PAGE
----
Trauma and its sequelae are likely the greatest challenge we face as individuals who have experienced them and as healthcare professionals who try to help. For decades and generations, post-traumatic experiences have been misunderstood, mislabeled, and misrepresented. It wasn’t that long ago when I found myself in a shouting match with a military medical healthcare individual who kept screaming at me, “There is no SUCH thing as PTSD!” It wasn’t that long ago when I listened to some of my education program cohort telling me my reactions to what I felt was professorial bullying were probably “cultural” and “well, you know, not Canadian-like.”
We are pleased to announce a collaborative venture with Leading Edge Seminars to present this workshop with Michael Stone. Note that you will receive a discount by indicating you are responding via the OMC links.
Michael Stone is a psychotherapist and renowned lecturer on the integration of mindfulness and mental health. His previous presentation in Ottawa on mindfulness and clinical interventions was an in-depth teaching that was experiential and informative for healthcare clinicians. Continue reading
We are proud to celebrate our 10th anniversary of Teacher Training and welcome our 2015 cohort of mindfulness teachers who completed the M4 training requirements in the first full 3-day training retreat. Congratulations to all and we look forward to an on-going sharing in your insights and great work! Many thanks as well to our coach teachers, Brittany Glynn, Lakshmi Sundaram, Sheila Robertson, and Jessie Bossé.
Pain is unavoidable. We inhabit a system that is engineered to become wonky, cranky, and otherwise uncooperative over time. We know this conceptually but not when and how it matters. Why me? What now? tend to be our responses when the body fails us – as it inevitably does. In case you think this is only a problem for aging folk or those afflicted with strange hard-to-diagnose illnesses, it’s not. Athletes injure themselves. Random acts happen to young and old alike that leave them having to reshape not only their bodies but their mental attitudes towards their entire life.
Joy is unavoidable too. We have a resilient system that is subtly wired to sense into experiences that nourish and sustain us. We don’t know this in the definition of sensing joy; we hope and believe it will be true some day – if we’re really good, work hard, and check off all the boxes that we think entitle us to joy. And it’s not just aging folk who do that. In fact, the older you get the more you begin to see that it’s not the boxes you’ve checked off that brought you joy in any lasting way. Continue reading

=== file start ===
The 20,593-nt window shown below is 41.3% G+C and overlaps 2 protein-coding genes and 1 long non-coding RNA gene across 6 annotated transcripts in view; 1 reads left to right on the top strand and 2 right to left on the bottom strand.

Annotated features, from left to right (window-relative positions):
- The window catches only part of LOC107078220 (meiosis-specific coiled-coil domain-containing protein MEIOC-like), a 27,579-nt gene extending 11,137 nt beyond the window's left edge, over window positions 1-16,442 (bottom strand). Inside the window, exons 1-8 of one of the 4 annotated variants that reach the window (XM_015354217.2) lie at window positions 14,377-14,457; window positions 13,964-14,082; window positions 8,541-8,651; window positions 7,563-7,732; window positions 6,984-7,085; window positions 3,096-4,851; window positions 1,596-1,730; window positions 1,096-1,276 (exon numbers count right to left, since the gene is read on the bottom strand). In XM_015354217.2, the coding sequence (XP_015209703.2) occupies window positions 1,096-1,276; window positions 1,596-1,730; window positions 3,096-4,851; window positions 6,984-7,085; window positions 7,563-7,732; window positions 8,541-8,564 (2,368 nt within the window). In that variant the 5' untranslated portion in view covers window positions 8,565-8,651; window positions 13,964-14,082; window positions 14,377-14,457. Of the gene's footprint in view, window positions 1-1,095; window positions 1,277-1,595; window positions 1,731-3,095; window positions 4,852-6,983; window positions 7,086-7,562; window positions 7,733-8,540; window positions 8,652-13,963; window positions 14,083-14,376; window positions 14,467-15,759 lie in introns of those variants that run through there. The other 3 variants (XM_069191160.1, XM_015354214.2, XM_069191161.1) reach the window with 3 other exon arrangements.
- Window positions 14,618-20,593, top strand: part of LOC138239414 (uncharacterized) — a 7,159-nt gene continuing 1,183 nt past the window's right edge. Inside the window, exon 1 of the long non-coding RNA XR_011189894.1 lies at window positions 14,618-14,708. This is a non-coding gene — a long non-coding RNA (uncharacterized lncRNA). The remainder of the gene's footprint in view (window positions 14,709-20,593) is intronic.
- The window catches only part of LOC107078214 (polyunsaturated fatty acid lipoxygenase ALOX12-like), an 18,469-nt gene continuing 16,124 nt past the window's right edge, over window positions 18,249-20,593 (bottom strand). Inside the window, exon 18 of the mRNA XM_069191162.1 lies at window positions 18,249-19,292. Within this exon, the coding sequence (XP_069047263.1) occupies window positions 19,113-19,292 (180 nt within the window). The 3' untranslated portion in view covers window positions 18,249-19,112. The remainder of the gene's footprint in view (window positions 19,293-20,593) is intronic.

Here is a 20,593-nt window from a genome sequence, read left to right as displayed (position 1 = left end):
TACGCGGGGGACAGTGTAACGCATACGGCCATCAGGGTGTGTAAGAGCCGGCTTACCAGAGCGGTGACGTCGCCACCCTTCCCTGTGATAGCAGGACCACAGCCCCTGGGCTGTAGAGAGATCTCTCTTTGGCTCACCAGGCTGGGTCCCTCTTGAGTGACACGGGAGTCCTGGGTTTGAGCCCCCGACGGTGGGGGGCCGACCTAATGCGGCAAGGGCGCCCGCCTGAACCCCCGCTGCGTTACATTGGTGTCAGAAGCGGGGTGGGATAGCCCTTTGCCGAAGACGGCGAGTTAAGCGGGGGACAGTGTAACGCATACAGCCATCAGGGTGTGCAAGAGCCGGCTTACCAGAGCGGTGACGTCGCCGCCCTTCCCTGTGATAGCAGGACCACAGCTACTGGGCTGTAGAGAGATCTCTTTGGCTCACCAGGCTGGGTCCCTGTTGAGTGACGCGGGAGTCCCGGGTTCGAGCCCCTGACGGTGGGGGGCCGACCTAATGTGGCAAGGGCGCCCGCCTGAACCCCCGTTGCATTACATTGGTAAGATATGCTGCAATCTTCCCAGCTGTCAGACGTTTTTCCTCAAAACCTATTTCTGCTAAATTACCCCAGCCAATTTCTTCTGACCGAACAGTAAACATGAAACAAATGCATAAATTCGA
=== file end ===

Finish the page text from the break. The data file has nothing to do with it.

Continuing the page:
We are pleased to welcome Craig Mackie RSW to the Ottawa Mindfulness Clinic. Craig has a BA in developmental psychology, MA in philosophy and a Masters of Social Work. He has worked in therapeutic recreation, mental health, and social services for over 10 years. He is a certified Transformative Mindfulness practitioner, 16 Guidelines international facilitator trainer, and has taken multiple trainings in clinical and mindfulness modalities. Currently he teaches in the Applied Mindfulness Meditation program at the University of Toronto and is the Director of Essential Change.
At the clinic, Craig will be offering mindfulness programs for youth and adults.
Program and contact information on the adult and youth programs can be downloaded here:
Self-Compassion practices and programs are gaining momentum in psychological treatments and look like they might well become the next wave of transforming our painful feelings. Mindful Self-Compassion (1), developed by Drs. Christopher Germer and Kristen Neff, is an approach that can be both an adjunct to conventional therapies as well as a stand-alone treatment model. The interesting and very useful aspects of this approach are its applicability to our multilayered experiences of suffering. First, let’s look at what they define as Self-Compassion.
Neff (2) describes it as a three-fold system that are antidotes to the experiences that cause us suffering. (A sidebar note: Suffering is typically described as Pain multiplied by our Resistance to the reality of that pain (3)). Here’s a table that summarizes Neff’s definition of self-compassion. Continue reading
A well-thought through article on informed consent and the impact of mindfulness meditation in clinical settings.
“Jill” is 32 and works as a lawyer in the southwest. She wrote to me explaining that during her meditation she sometimes feels a panic attack coming on and has disturbing mental images. She cannot control it and does not know what she is doing wrong. When we talk for the first time I ask her when it began. “It started a few months after my therapist taught me mindfulness…”
Third wave Cognitive-Behavioral Therapy (CBT) is the marriage of modern psychology and ancient buddhist meditation. It has grown rapidly in the past decade, and many psychologists and meditation teachers are enthusiastic about the development, seeing it as a blend of the very best of eastern wisdom with western psychological science. Third wave CBT goes under a variety of names such as Mindfulness-Based CBT (MBCBT), Dialectical Behavior Therapy (DBT), Acceptance and Commitment Therapy (ACT) and Mindfulness-Based Stress Reduction (MBSR). There are…
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